I've been saying that the housing decline -- and we've been seeing a housing decline for some time -- is going to extract a penalty on growth and what we're going through in the credit markets is very apt to extract a penalty on growth, but the economy is going to continue to grow in the second half of the year, Paulson told Bloomberg television.
Paulson reiterated previous statements that he believed it would take some time to work through problems in housing and the credit markets, but the backdrop of a strong U.S. economy, aided by good wage growth and strong export demand, would help.
Paulson said he met Federal Reserve Chairman Ben Bernanke for breakfast on Friday -- a meeting scheduled prior to the release of the weakest monthly payrolls data in four years, a decline of 4,000 non-farm jobs. Economists had forecast a gain of 110,000 jobs.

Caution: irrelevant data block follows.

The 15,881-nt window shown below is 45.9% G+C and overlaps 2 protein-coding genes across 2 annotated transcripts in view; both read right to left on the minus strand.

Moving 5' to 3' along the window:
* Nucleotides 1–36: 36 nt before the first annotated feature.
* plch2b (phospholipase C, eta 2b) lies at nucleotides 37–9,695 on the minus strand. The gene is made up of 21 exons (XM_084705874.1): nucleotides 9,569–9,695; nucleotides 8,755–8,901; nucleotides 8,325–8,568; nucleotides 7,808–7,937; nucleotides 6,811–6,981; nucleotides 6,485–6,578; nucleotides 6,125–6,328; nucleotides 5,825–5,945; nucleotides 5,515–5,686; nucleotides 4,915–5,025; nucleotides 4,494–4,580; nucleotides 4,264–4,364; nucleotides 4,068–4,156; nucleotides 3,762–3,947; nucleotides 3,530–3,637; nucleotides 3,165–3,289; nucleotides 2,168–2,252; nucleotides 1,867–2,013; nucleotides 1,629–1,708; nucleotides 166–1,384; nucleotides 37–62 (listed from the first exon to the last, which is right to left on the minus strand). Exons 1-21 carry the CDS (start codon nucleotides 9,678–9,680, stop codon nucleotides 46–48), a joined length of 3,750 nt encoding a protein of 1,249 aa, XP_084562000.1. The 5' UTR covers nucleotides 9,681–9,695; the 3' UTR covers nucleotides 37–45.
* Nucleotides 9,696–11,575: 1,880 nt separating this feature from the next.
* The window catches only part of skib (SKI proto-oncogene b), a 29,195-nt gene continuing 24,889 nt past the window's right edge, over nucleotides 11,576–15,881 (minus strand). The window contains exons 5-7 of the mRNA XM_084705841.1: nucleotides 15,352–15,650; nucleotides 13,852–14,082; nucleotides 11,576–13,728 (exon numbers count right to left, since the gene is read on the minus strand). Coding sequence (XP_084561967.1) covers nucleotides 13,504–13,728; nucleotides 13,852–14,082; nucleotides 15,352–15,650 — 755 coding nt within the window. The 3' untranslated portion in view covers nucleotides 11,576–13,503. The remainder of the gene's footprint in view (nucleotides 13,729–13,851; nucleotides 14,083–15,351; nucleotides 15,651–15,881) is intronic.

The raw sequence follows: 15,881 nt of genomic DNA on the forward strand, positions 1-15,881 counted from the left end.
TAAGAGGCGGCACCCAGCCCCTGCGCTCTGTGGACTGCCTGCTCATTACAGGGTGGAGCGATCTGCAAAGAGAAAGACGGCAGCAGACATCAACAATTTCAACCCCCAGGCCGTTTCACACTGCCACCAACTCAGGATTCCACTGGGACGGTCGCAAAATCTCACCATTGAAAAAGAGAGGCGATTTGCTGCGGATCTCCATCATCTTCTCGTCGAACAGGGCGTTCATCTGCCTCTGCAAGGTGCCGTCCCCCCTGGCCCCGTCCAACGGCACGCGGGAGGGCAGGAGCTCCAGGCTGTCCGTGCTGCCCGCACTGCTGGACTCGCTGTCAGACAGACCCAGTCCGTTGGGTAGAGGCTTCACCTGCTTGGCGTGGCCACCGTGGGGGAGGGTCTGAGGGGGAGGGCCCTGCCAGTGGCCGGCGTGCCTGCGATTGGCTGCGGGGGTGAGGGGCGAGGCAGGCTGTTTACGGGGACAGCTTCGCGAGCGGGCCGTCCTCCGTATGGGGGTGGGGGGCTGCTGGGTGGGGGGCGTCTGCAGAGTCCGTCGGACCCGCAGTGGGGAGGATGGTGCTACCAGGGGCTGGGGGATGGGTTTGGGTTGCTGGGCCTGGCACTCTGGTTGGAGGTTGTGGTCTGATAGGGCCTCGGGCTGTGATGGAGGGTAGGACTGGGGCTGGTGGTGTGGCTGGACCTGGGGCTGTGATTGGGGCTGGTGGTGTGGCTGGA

The Treasury secretary declined to discuss Bernanke's reaction to the jobs data but added that he has great confidence in what's going on at the Fed.
Paulson, a Wall Street investment banker for 32 years, said he is now spending a lot of time talking with market participants to try to find ways to help capital markets function properly after the U.S. subprime mortgage crisis sparked a broad pullback in lending.
I'm focused on the asset-backed paper market, some of the more complex products, those parts of the credit markets and the capital markets that aren't functioning as normal, and we're vigilant there. Paulson said.
He said he has seen some modest improvement in these markets but it would take time for the problems to be worked out.